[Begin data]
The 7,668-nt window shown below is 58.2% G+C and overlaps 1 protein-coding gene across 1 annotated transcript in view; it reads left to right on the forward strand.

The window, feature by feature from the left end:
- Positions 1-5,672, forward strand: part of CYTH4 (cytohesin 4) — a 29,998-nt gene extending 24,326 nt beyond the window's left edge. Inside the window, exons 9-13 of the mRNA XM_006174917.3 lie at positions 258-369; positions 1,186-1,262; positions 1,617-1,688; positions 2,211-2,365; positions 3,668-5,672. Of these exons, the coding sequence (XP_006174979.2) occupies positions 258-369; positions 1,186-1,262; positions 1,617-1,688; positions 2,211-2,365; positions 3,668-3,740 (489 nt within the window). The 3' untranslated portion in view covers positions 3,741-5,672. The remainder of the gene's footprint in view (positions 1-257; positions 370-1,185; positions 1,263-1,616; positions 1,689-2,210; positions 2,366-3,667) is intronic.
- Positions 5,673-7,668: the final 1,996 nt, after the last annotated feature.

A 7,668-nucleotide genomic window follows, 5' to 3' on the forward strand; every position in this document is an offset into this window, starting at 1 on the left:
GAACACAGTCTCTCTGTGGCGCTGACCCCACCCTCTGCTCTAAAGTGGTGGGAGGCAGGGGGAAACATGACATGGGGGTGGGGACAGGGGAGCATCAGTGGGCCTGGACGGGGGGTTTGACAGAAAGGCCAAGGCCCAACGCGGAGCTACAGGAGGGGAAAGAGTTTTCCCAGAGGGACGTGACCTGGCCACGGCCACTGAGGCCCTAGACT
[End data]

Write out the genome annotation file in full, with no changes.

The 7,668-nt window shown below is 58.2% G+C and overlaps 1 protein-coding gene across 1 annotated transcript in view; it reads left to right on the forward strand.

The window, feature by feature from the left end:
- Positions 1-5,672, forward strand: part of CYTH4 (cytohesin 4) — a 29,998-nt gene extending 24,326 nt beyond the window's left edge. Inside the window, exons 9-13 of the mRNA XM_006174917.3 lie at positions 258-369; positions 1,186-1,262; positions 1,617-1,688; positions 2,211-2,365; positions 3,668-5,672. Of these exons, the coding sequence (XP_006174979.2) occupies positions 258-369; positions 1,186-1,262; positions 1,617-1,688; positions 2,211-2,365; positions 3,668-3,740 (489 nt within the window). The 3' untranslated portion in view covers positions 3,741-5,672. The remainder of the gene's footprint in view (positions 1-257; positions 370-1,185; positions 1,263-1,616; positions 1,689-2,210; positions 2,366-3,667) is intronic.
- Positions 5,673-7,668: the final 1,996 nt, after the last annotated feature.

A 7,668-nucleotide genomic window follows, 5' to 3' on the forward strand; every position in this document is an offset into this window, starting at 1 on the left:
GAACACAGTCTCTCTGTGGCGCTGACCCCACCCTCTGCTCTAAAGTGGTGGGAGGCAGGGGGAAACATGACATGGGGGTGGGGACAGGGGAGCATCAGTGGGCCTGGACGGGGGGTTTGACAGAAAGGCCAAGGCCCAACGCGGAGCTACAGGAGGGGAAAGAGTTTTCCCAGAGGGACGTGACCTGGCCACGGCCACTGAGGCCCTAGACT